We’re currently in the depths of winter, which means that cold and flu season is in full swing.
What is the flu?
Flu is a nasty and potentially dangerous infection, and its impact is often underestimated. Public Health England (PHE) says around 15,000 people died from flu-related causes in the UK last year, including complications such as pneumonia arising from an initial flu infection.
Also known as influenza, the flu is a viral infection that attacks the respiratory system and can leave you bed-bound and miserable for days. It usually has an incubation period of up to four days – which means it could be lingering in your system for several days before you actually realise you’re unwell.
Read Wise Living’s guide to natural ways to protect yourself from colds and flu.
What are the symptoms of flu?
The unpleasant cocktail of flu symptoms – which usually last from five to fourteen days – include a fever, cough, aching or sore muscles, chills and sweats, headache, dry cough, a runny or stuffy nose and a sore throat. Basically, it’s never fun to be the unlucky person that catches the flu at the start of a new year.
What should I know about the flu?
- When someone with flu coughs or sneezes, expelled droplets can infect people up to 6ft away.
- In the UK, the annual flu season runs from about October to March or April, although most cases occur between December and February.
- Flu leads to hundreds of thousands of GP visits and tens of thousands of hospital stays a year. But, if you’re otherwise healthy, the virus will usually clear up on its own within a week.
- The flu virus is extremely variable and changes over time. Each year there are different strains around, and a new vaccine has to be prepared to deal with them. Vaccination from previous years isn’t likely to protect people against current strains of flu.
- Oxford University’s Vaccine Knowledge Project says there are three basic types of flu: A, B and C. Type A is the most dangerous and can cause serious disease and trigger worldwide pandemics. Type B can make you feel very ill, but has never led to a pandemic, and Type C causes mild disease.
- Typically, effectiveness of the flu vaccine is in the range of 30-60%, and the NHS stresses having a flu vaccination won’t stop all flu viruses and the level of protection may vary, so it’s not a 100% guarantee that you’ll be flu-free. However, if you do get flu after vaccination, it’s likely to be milder and shorter-lived than it would otherwise have been.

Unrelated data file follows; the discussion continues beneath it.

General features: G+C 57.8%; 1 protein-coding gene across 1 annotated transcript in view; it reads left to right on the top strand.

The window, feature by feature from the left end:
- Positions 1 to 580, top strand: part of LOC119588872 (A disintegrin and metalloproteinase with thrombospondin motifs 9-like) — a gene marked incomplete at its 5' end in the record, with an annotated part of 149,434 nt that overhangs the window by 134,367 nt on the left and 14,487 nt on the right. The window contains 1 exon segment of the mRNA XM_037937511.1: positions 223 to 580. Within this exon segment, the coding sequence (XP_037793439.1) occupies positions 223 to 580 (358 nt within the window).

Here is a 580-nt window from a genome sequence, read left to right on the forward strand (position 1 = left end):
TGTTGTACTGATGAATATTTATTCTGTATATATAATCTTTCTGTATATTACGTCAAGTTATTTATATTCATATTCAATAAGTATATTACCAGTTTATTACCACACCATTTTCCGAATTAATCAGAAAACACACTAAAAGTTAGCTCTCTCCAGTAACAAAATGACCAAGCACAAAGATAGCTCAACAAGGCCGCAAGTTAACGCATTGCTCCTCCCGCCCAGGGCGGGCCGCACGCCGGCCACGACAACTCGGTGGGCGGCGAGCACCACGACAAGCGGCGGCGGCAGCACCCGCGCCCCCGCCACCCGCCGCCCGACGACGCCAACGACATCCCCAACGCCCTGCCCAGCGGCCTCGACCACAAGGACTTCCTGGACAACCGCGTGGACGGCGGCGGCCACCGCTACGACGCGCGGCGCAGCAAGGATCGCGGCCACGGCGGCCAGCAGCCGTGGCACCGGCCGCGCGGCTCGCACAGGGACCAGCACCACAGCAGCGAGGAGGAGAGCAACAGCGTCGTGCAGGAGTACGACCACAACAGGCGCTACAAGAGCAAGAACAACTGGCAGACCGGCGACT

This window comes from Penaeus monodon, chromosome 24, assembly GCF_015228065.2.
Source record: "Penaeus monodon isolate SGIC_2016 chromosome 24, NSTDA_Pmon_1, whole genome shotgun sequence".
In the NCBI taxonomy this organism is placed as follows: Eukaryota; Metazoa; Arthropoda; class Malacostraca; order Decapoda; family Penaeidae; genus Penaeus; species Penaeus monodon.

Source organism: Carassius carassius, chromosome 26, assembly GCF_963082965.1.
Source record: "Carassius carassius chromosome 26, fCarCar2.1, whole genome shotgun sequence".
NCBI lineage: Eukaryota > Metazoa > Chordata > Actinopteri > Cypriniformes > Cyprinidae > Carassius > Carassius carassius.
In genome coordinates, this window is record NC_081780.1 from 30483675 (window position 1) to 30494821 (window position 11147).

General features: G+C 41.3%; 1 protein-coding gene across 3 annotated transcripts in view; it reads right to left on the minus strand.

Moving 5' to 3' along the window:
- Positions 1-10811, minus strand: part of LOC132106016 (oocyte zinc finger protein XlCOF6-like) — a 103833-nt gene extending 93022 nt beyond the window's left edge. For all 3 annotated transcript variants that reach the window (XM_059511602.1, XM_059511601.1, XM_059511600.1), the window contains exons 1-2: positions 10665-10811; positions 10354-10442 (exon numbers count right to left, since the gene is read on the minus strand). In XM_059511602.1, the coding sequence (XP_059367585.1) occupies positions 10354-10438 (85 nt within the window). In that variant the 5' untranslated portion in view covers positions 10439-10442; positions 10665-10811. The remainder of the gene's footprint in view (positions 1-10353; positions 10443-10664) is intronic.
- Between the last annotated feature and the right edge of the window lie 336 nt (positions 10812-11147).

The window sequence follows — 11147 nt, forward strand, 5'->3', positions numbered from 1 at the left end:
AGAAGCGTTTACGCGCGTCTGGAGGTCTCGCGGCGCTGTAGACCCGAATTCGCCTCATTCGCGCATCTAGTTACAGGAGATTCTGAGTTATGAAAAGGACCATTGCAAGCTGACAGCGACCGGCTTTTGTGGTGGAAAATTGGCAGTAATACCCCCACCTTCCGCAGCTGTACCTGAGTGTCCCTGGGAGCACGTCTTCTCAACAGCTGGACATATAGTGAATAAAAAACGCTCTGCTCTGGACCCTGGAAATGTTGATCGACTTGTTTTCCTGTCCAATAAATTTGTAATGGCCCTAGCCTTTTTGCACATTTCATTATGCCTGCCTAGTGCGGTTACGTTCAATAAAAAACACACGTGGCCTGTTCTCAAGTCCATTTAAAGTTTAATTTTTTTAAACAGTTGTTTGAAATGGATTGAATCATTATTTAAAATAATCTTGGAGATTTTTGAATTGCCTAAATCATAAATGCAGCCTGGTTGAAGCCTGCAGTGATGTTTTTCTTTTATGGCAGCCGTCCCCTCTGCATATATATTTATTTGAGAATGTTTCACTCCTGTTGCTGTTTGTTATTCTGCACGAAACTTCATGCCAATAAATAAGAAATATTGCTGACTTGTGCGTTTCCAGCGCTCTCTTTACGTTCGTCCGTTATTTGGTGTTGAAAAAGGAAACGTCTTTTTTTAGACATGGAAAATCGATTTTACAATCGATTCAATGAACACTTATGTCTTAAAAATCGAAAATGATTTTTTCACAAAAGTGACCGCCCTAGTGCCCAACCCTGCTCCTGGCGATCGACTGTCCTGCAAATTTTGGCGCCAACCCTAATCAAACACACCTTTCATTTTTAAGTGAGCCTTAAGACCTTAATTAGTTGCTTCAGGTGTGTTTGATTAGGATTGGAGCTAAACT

- Side-effects of the nasal vaccine may include a runny or blocked nose, headache, tiredness and loss of appetite. The injected vaccine may have side-effects including a sore arm at the site of the injection, a low-grade fever and aching muscles for a day or two after the vaccination. Serious side-effects with either the nasal spray or jab are extremely rare.
- Last year, only 68.7% of front line NHS staff took up the free flu vaccination. NHS Employers has rolled out its Flu Fighter campaign aiming to encourage more health workers to have the jab.
- The European Commission estimates more deaths are caused by flu than by car accidents across the continent each year. Yet, around 100 million people recommended for the flu jab annually don’t take it up despite recommendations from the World Health Organisation.
- Research from the Universities of Lincoln and Nottingham suggests the flu vaccine can reduce the risk of having a stroke by about a quarter.
Read Wise Living’s guide to how to stop a cold developing – 6 ways to take on winter and win.
frequently asked questions about the flu
Here, we asked flu experts to explain everything you’ve ever wanted to know about this common infectious illness…
While there’s no way to guarantee complete immunity, there are steps you can take to make your life a flu-free zone and reduce your risk of getting struck down this January.
“The flu vaccine remains the best defence we have against flu and helps protect those who are more vulnerable,” says LloydsPharmacy pharmacist Anshu Kaura. “In order to protect yourself and your loved ones, it’s important to get a flu jab as soon as you can, as it can take up to two weeks for the vaccine to work.”
Besides the flu jab, Kaura says that maintaining a strong, healthy immune system is a key way to defend yourself against common bugs and viruses during the winter months. Unfortunately, there’s no magic ‘secret’ ingredient to a strong immune system, but rather a combination of nutrients – bolstered by a healthy diet – that work together to help fight infection and protect the body.
“Vitamins that are known to help support immunity include vitamin A which has anti-inflammatory properties that help regulate the body’s immune response,” says Kaura. “Vitamin E also plays an important antioxidant role in helping to support the immune system.”
Deficiencies of nutrients such as folic acid are thought to have an effect on the immune system too, so it’s wise to ensure your body has sufficient levels in the winter months.
For most healthy people, influenza is a nasty experience, but it isn’t life-threatening.